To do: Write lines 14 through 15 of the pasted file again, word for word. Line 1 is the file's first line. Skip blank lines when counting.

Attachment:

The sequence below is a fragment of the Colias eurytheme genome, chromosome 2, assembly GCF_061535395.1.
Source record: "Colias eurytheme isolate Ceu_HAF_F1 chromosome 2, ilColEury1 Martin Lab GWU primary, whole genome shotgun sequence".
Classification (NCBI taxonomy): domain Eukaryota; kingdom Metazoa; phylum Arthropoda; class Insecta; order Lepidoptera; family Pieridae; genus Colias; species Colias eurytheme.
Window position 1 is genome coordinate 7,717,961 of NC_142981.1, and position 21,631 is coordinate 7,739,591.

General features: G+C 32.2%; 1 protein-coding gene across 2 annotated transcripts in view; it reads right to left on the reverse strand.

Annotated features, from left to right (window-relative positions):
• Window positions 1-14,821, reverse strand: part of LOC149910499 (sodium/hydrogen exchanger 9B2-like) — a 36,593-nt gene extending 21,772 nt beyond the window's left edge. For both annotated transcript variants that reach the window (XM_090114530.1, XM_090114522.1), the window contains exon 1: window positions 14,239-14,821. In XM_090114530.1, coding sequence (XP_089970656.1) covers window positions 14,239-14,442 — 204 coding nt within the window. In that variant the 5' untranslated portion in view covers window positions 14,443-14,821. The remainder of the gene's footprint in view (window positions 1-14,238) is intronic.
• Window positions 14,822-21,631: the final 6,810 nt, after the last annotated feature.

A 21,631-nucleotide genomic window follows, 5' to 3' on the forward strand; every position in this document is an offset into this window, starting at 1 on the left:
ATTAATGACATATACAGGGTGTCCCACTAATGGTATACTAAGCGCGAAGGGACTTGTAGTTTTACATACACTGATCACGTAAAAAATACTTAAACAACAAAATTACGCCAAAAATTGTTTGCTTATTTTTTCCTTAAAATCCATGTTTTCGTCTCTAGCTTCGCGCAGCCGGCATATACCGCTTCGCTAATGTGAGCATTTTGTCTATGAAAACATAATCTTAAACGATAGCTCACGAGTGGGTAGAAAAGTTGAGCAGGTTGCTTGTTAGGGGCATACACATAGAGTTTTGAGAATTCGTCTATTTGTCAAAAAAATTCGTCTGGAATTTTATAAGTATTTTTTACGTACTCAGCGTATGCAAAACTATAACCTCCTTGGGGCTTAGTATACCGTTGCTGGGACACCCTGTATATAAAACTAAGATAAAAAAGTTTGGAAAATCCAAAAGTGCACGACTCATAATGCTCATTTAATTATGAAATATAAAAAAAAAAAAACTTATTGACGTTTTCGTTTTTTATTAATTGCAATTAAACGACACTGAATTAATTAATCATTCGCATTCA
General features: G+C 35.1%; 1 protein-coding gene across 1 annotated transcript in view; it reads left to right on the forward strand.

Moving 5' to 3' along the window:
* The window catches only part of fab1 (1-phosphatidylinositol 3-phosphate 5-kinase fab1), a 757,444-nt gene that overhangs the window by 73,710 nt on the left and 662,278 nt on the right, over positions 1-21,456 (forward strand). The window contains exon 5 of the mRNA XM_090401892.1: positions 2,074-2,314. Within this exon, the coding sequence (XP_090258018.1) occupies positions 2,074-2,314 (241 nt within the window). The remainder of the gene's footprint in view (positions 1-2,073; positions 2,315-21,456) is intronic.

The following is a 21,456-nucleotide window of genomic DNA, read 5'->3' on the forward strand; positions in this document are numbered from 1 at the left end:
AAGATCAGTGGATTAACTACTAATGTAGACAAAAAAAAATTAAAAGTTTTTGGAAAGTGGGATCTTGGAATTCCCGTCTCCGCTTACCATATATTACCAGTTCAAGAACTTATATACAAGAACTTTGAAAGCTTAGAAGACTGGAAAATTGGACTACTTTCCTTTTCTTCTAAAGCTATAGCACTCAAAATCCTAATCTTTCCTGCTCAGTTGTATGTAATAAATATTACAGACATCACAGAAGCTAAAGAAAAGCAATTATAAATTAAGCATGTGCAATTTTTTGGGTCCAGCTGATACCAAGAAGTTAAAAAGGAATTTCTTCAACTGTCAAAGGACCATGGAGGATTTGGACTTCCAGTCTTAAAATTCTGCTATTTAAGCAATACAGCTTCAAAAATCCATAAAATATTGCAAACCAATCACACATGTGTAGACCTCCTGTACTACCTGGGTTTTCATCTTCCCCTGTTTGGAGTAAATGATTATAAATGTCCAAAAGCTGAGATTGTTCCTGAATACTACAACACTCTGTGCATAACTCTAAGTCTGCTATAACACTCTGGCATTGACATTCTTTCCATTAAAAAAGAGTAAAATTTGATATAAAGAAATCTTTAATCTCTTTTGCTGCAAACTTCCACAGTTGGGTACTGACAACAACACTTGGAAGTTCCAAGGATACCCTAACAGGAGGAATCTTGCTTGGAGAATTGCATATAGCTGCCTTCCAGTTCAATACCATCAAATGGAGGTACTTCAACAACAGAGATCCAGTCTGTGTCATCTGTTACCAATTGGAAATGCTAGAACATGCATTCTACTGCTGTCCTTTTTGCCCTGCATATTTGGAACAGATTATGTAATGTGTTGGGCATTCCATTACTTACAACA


The following is a 21,456-nucleotide window of genomic DNA, read 5'->3' on the forward strand; positions in this document are numbered from 1 at the left end:
AAGATCAGTGGATTAACTACTAATGTAGACAAAAAAAAATTAAAAGTTTTTGGAAAGTGGGATCTTGGAATTCCCGTCTCCGCTTACCATATATTACCAGTTCAAGAACTTATATACAAGAACTTTGAAAGCTTAGAAGACTGGAAAATTGGACTACTTTCCTTTTCTTCTAAAGCTATAGCACTCAAAATCCTAATCTTTCCTGCTCAGTTGTATGTAATAAATATTACAGACATCACAGAAGCTAAAGAAAAGCAATTATAAATTAAGCATGTGCAATTTTTTGGGTCCAGCTGATACCAAGAAGTTAAAAAGGAATTTCTTCAACTGTCAAAGGACCATGGAGGATTTGGACTTCCAGTCTTAAAATTCTGCTATTTAAGCAATACAGCTTCAAAAATCCATAAAATATTGCAAACCAATCACACATGTGTAGACCTCCTGTACTACCTGGGTTTTCATCTTCCCCTGTTTGGAGTAAATGATTATAAATGTCCAAAAGCTGAGATTGTTCCTGAATACTACAACACTCTGTGCATAACTCTAAGTCTGCTATAACACTCTGGCATTGACATTCTTTCCATTAAAAAAGAGTAAAATTTGATATAAAGAAATCTTTAATCTCTTTTGCTGCAAACTTCCACAGTTGGGTACTGACAACAACACTTGGAAGTTCCAAGGATACCCTAACAGGAGGAATCTTGCTTGGAGAATTGCATATAGCTGCCTTCCAGTTCAATACCATCAAATGGAGGTACTTCAACAACAGAGATCCAGTCTGTGTCATCTGTTACCAATTGGAAATGCTAGAACATGCATTCTACTGCTGTCCTTTTTGCCCTGCATATTTGGAACAGATTATGTAATGTGTTGGGCATTCCATTACTTACAACA